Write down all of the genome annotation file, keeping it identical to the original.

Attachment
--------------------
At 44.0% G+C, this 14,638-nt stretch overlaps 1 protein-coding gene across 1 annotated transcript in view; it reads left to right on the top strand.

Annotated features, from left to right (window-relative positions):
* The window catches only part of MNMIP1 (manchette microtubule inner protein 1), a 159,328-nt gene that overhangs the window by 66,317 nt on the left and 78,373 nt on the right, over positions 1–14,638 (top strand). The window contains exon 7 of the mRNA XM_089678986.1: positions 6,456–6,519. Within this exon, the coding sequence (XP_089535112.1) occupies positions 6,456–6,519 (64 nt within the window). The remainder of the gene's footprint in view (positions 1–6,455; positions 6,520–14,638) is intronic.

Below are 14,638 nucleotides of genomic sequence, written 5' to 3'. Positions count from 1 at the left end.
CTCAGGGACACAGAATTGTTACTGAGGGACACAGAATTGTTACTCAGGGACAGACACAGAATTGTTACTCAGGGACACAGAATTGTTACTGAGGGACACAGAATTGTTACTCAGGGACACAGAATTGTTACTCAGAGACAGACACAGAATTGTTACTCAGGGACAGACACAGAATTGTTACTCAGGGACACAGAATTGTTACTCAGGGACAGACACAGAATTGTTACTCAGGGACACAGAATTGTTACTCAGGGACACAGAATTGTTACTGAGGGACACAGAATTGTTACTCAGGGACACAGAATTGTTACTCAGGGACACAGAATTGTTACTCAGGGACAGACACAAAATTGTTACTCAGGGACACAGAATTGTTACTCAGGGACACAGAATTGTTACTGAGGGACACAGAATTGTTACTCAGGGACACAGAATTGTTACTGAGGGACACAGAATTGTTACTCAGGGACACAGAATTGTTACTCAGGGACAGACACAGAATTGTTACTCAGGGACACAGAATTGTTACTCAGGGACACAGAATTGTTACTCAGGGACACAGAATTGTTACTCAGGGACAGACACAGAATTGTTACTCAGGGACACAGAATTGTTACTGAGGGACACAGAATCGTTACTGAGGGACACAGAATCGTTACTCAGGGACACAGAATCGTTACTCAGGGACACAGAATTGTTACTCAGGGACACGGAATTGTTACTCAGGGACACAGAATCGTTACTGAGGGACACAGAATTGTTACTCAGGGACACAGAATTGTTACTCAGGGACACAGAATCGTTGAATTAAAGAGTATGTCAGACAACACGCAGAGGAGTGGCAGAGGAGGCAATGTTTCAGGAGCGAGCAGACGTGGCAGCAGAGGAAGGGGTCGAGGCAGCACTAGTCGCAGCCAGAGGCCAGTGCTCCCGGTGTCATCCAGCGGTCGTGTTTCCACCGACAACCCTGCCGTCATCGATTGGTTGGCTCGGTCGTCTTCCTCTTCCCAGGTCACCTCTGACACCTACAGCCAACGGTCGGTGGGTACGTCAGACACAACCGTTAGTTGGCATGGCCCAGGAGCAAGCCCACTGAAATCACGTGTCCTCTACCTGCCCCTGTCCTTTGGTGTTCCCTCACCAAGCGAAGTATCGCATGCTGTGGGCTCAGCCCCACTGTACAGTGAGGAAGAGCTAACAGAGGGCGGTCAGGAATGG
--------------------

At 44.0% G+C, this 14,638-nt stretch overlaps 1 protein-coding gene across 1 annotated transcript in view; it reads left to right on the top strand.

Annotated features, from left to right (window-relative positions):
* The window catches only part of MNMIP1 (manchette microtubule inner protein 1), a 159,328-nt gene that overhangs the window by 66,317 nt on the left and 78,373 nt on the right, over positions 1–14,638 (top strand). The window contains exon 7 of the mRNA XM_089678986.1: positions 6,456–6,519. Within this exon, the coding sequence (XP_089535112.1) occupies positions 6,456–6,519 (64 nt within the window). The remainder of the gene's footprint in view (positions 1–6,455; positions 6,520–14,638) is intronic.

Below are 14,638 nucleotides of genomic sequence, written 5' to 3'. Positions count from 1 at the left end.
CTCAGGGACACAGAATTGTTACTGAGGGACACAGAATTGTTACTCAGGGACAGACACAGAATTGTTACTCAGGGACACAGAATTGTTACTGAGGGACACAGAATTGTTACTCAGGGACACAGAATTGTTACTCAGAGACAGACACAGAATTGTTACTCAGGGACAGACACAGAATTGTTACTCAGGGACACAGAATTGTTACTCAGGGACAGACACAGAATTGTTACTCAGGGACACAGAATTGTTACTCAGGGACACAGAATTGTTACTGAGGGACACAGAATTGTTACTCAGGGACACAGAATTGTTACTCAGGGACACAGAATTGTTACTCAGGGACAGACACAAAATTGTTACTCAGGGACACAGAATTGTTACTCAGGGACACAGAATTGTTACTGAGGGACACAGAATTGTTACTCAGGGACACAGAATTGTTACTGAGGGACACAGAATTGTTACTCAGGGACACAGAATTGTTACTCAGGGACAGACACAGAATTGTTACTCAGGGACACAGAATTGTTACTCAGGGACACAGAATTGTTACTCAGGGACACAGAATTGTTACTCAGGGACAGACACAGAATTGTTACTCAGGGACACAGAATTGTTACTGAGGGACACAGAATCGTTACTGAGGGACACAGAATCGTTACTCAGGGACACAGAATCGTTACTCAGGGACACAGAATTGTTACTCAGGGACACGGAATTGTTACTCAGGGACACAGAATCGTTACTGAGGGACACAGAATTGTTACTCAGGGACACAGAATTGTTACTCAGGGACACAGAATCGTTGAATTAAAGAGTATGTCAGACAACACGCAGAGGAGTGGCAGAGGAGGCAATGTTTCAGGAGCGAGCAGACGTGGCAGCAGAGGAAGGGGTCGAGGCAGCACTAGTCGCAGCCAGAGGCCAGTGCTCCCGGTGTCATCCAGCGGTCGTGTTTCCACCGACAACCCTGCCGTCATCGATTGGTTGGCTCGGTCGTCTTCCTCTTCCCAGGTCACCTCTGACACCTACAGCCAACGGTCGGTGGGTACGTCAGACACAACCGTTAGTTGGCATGGCCCAGGAGCAAGCCCACTGAAATCACGTGTCCTCTACCTGCCCCTGTCCTTTGGTGTTCCCTCACCAAGCGAAGTATCGCATGCTGTGGGCTCAGCCCCACTGTACAGTGAGGAAGAGCTAACAGAGGGCGGTCAGGAATGG